Jihad, IHL study on MNLF, MILF and ASG published

A Jihad and International Humanitarian Law (IHL) case study on the Moro National Liberation Front (MNLF), Moro Islamic Liberation Front (MILF) and Abu Sayyaf Group (ASG) has just come off the press as Monograph No. 2 of the South-South Network (SSN) for Non-State Armed Group Engagement, published on the occasion of the IHL Month of August 2021.


It is authored by RTC Naga City Judge and long-time peace advocate and IHL expert Soliman M. Santos, Jr. who is a SSN associate.


This monograph presents variations in the adherence to Jihad or the Islamic law of war and to IHL as shown in the case of those three major Moro (minority Muslim) rebel groups in the Mindanao region of the Southern Philippines. All three Moro rebel groups profess adherence to Jihad, only the MNLF and MILF profess adherence to IHL.


One might say that Jihad, or Islam as the supreme norm, is a common term of reference for these groups. In this, however, there are variations, just as there are varied interpretations of Islam itself, unlike a more or less uniform interpretation when it comes to IHL.


The MNLF’s adherence to Jihad and IHL is the most undeveloped or unarticulated among the three groups. The MILF has the most conscious, if not the most developed, adherence to both Jihad and IHL. It is an example of the proposition that Jihad is “roughly in harmony” with IHL. The ASG on the other hand rejects IHL as a “Western” term of reference in its extremist interpretation of Jihad. These real-life case variations are thus also an occasion to connect to the broader debate on whether or not Jihad is consistent with IHL, and to what extent is it consistent or inconsistent. More importantly, this monograph would attempt to draw implications from such an analysis for the broader practical work of constructively engaging these non-state armed groups (NSAGs) through terms of reference which they can accept.


This monograph was first published in edited form as “Chapter 23. Jihad and International Humanitarian Law: Three Moro Rebel Groups in the Philippines” in Suzannah Linton, Tim McCormack and Sandesh Sivakumaran (eds.), Asia-Pacific Perspectives on International Humanitarian Law (Cambridge, U.K.: Cambridge University Press, 2019).


In University of Tasmania Law Dean (former University of Melbourne Law Professor) McCormack’s Introduction to this book, he writes that the Santos chapter “provides an outstanding case study” effectively engaging with two (MNLF and MILF) of the Southern Philippine rebel groups to secure greater compliance with IHL.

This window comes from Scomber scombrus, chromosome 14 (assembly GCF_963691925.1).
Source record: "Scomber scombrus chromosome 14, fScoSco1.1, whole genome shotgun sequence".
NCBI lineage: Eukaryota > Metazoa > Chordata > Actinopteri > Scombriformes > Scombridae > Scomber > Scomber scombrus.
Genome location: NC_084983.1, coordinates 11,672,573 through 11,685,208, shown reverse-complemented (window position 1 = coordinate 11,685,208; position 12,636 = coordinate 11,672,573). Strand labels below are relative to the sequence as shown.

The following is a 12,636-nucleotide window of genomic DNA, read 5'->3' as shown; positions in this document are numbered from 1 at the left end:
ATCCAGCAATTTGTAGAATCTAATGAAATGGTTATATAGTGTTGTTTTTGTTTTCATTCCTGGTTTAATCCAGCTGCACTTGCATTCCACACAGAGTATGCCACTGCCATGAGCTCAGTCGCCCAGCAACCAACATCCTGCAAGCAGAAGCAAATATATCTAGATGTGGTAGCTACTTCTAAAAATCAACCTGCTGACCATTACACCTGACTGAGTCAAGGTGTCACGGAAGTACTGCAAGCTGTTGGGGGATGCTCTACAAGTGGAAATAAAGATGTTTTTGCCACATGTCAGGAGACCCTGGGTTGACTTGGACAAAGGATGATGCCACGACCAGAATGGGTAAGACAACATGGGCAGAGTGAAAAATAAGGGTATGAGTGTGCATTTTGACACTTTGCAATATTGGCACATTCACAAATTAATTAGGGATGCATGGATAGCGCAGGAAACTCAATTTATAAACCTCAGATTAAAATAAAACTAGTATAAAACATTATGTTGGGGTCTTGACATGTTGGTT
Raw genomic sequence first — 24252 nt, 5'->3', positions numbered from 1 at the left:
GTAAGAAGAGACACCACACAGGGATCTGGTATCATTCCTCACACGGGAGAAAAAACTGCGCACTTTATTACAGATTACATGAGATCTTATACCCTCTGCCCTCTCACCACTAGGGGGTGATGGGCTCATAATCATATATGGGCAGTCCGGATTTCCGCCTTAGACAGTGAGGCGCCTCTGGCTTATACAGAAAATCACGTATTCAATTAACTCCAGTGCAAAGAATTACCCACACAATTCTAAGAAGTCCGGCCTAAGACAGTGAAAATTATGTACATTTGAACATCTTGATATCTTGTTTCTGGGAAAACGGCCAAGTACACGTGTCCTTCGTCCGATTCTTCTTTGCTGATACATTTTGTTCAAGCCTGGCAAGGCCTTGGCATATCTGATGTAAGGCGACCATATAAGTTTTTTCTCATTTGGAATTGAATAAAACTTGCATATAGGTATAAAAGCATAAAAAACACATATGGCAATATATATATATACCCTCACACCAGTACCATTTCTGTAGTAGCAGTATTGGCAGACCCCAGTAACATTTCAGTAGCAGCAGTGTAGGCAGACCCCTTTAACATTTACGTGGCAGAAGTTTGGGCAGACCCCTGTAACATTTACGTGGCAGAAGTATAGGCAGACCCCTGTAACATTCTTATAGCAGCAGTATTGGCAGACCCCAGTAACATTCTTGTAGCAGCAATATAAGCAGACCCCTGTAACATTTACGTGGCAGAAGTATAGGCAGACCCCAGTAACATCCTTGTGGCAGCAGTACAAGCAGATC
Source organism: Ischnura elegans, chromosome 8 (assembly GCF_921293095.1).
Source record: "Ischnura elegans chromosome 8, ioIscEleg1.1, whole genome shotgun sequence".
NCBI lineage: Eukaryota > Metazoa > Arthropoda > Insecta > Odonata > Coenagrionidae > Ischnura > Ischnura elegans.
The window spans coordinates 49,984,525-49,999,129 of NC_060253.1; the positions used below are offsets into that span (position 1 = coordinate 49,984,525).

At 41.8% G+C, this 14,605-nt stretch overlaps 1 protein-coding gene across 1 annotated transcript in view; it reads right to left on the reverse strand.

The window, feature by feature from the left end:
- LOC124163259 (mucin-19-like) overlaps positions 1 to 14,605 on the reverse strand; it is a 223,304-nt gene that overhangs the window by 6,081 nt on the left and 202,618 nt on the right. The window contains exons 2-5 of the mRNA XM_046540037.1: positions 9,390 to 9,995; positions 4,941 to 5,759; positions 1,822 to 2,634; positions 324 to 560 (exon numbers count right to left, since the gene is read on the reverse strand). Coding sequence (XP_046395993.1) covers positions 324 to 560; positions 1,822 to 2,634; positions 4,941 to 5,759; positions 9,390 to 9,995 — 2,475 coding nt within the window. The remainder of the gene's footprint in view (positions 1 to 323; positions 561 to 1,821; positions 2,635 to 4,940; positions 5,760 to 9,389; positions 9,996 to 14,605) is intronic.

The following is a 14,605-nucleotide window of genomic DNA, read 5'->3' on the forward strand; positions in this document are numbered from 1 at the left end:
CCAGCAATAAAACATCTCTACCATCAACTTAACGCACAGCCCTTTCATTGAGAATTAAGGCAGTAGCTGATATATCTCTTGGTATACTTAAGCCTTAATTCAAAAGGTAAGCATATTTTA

Santos is one of those rare and precious beings who spent more time doing than he has discussing. His analysis of different approaches to the Islamist notion of Jihad, of its commonalities with IHL, of commitment to studying and to understanding a non-State armed group’s worldview and to find creative ways to engage that armed group on the basis of the group’s own value-system to promote increased respect for IHL is deeply admirable...


When a person with his experience and his successes is actually achieving what so many others only ever manage to discuss as desirable suggests that IHL needs to be more inclusive of the experiences and the cultural values of non-Western societies, his voice should surely be amplified and taken seriously.


SSN is a young and fledgling region-anchored initiative from the global South which seeks to gather, share, study, develop and promote more effective approaches, instruments and intellectual resources for the constructive engagement of NSAGs. It adopts a Southern perspective in its contextual approach to NSAG engagement and its organizational configuration and culture.


It is now still a small and loose but dynamic inter-regional network of mainly NGO field practitioners with also some academics. It is developing as a specialist vehicle to undertake and assist Southern and internationalist efforts to constructively engage NSAGs in a wide range of issues, such as human rights and IHL, conflict-resolution and peacebuilding, human security and development, democratization and good governance, and the question of terrorism.


SSN Monograph No. 1 on Constructively Engaging Non-State Armed Groups in Asia: Minding the Gaps, Harnessing Southern Perspectives, authored also by Judge Santos, had its second printing in October 2018.


SSN may be contacted, including for copies of its published monographs, through its Mindanao, Southern Philippines-based Focal Point Fred Lubang, Regional Representative, Nonviolence International Southeast Asia (NISEA) with email address fredlubang@gmail.com